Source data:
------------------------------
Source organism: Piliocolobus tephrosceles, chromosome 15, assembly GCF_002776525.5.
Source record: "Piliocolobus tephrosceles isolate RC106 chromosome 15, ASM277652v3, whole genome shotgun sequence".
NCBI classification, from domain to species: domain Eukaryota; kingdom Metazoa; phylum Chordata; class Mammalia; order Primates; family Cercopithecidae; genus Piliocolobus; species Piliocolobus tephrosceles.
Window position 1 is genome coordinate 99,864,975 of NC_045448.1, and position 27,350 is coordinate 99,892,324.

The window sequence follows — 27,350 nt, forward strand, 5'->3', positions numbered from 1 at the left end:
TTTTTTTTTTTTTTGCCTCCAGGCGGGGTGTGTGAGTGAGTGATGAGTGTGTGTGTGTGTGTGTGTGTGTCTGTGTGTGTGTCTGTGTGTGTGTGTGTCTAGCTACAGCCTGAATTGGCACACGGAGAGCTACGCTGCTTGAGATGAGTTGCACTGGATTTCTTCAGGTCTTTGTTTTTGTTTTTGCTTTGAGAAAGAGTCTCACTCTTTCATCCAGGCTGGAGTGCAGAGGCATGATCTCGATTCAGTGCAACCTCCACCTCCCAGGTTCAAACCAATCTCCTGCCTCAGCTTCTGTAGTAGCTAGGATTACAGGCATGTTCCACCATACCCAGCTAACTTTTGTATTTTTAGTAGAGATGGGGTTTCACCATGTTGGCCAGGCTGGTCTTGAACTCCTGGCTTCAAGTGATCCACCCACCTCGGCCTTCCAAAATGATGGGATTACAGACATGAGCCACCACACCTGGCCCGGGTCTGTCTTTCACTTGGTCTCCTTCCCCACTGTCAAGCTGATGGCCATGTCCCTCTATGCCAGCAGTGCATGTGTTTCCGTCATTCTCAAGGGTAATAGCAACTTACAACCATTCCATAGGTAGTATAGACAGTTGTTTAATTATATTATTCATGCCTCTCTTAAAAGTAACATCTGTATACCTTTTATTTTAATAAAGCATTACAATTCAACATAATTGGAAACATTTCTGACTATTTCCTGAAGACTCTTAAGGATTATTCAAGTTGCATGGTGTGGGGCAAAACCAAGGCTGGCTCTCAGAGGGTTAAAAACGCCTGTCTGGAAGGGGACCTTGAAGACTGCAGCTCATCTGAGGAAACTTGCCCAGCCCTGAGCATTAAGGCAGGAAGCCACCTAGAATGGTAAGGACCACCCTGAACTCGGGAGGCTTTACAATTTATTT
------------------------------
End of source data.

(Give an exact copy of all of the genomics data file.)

Source organism: Piliocolobus tephrosceles, chromosome 15, assembly GCF_002776525.5.
Source record: "Piliocolobus tephrosceles isolate RC106 chromosome 15, ASM277652v3, whole genome shotgun sequence".
NCBI classification, from domain to species: domain Eukaryota; kingdom Metazoa; phylum Chordata; class Mammalia; order Primates; family Cercopithecidae; genus Piliocolobus; species Piliocolobus tephrosceles.
Window position 1 is genome coordinate 99,864,975 of NC_045448.1, and position 27,350 is coordinate 99,892,324.

The window sequence follows — 27,350 nt, forward strand, 5'->3', positions numbered from 1 at the left end:
TTTTTTTTTTTTTTGCCTCCAGGCGGGGTGTGTGAGTGAGTGATGAGTGTGTGTGTGTGTGTGTGTGTGTCTGTGTGTGTGTCTGTGTGTGTGTGTGTCTAGCTACAGCCTGAATTGGCACACGGAGAGCTACGCTGCTTGAGATGAGTTGCACTGGATTTCTTCAGGTCTTTGTTTTTGTTTTTGCTTTGAGAAAGAGTCTCACTCTTTCATCCAGGCTGGAGTGCAGAGGCATGATCTCGATTCAGTGCAACCTCCACCTCCCAGGTTCAAACCAATCTCCTGCCTCAGCTTCTGTAGTAGCTAGGATTACAGGCATGTTCCACCATACCCAGCTAACTTTTGTATTTTTAGTAGAGATGGGGTTTCACCATGTTGGCCAGGCTGGTCTTGAACTCCTGGCTTCAAGTGATCCACCCACCTCGGCCTTCCAAAATGATGGGATTACAGACATGAGCCACCACACCTGGCCCGGGTCTGTCTTTCACTTGGTCTCCTTCCCCACTGTCAAGCTGATGGCCATGTCCCTCTATGCCAGCAGTGCATGTGTTTCCGTCATTCTCAAGGGTAATAGCAACTTACAACCATTCCATAGGTAGTATAGACAGTTGTTTAATTATATTATTCATGCCTCTCTTAAAAGTAACATCTGTATACCTTTTATTTTAATAAAGCATTACAATTCAACATAATTGGAAACATTTCTGACTATTTCCTGAAGACTCTTAAGGATTATTCAAGTTGCATGGTGTGGGGCAAAACCAAGGCTGGCTCTCAGAGGGTTAAAAACGCCTGTCTGGAAGGGGACCTTGAAGACTGCAGCTCATCTGAGGAAACTTGCCCAGCCCTGAGCATTAAGGCAGGAAGCCACCTAGAATGGTAAGGACCACCCTGAACTCGGGAGGCTTTACAATTTATTT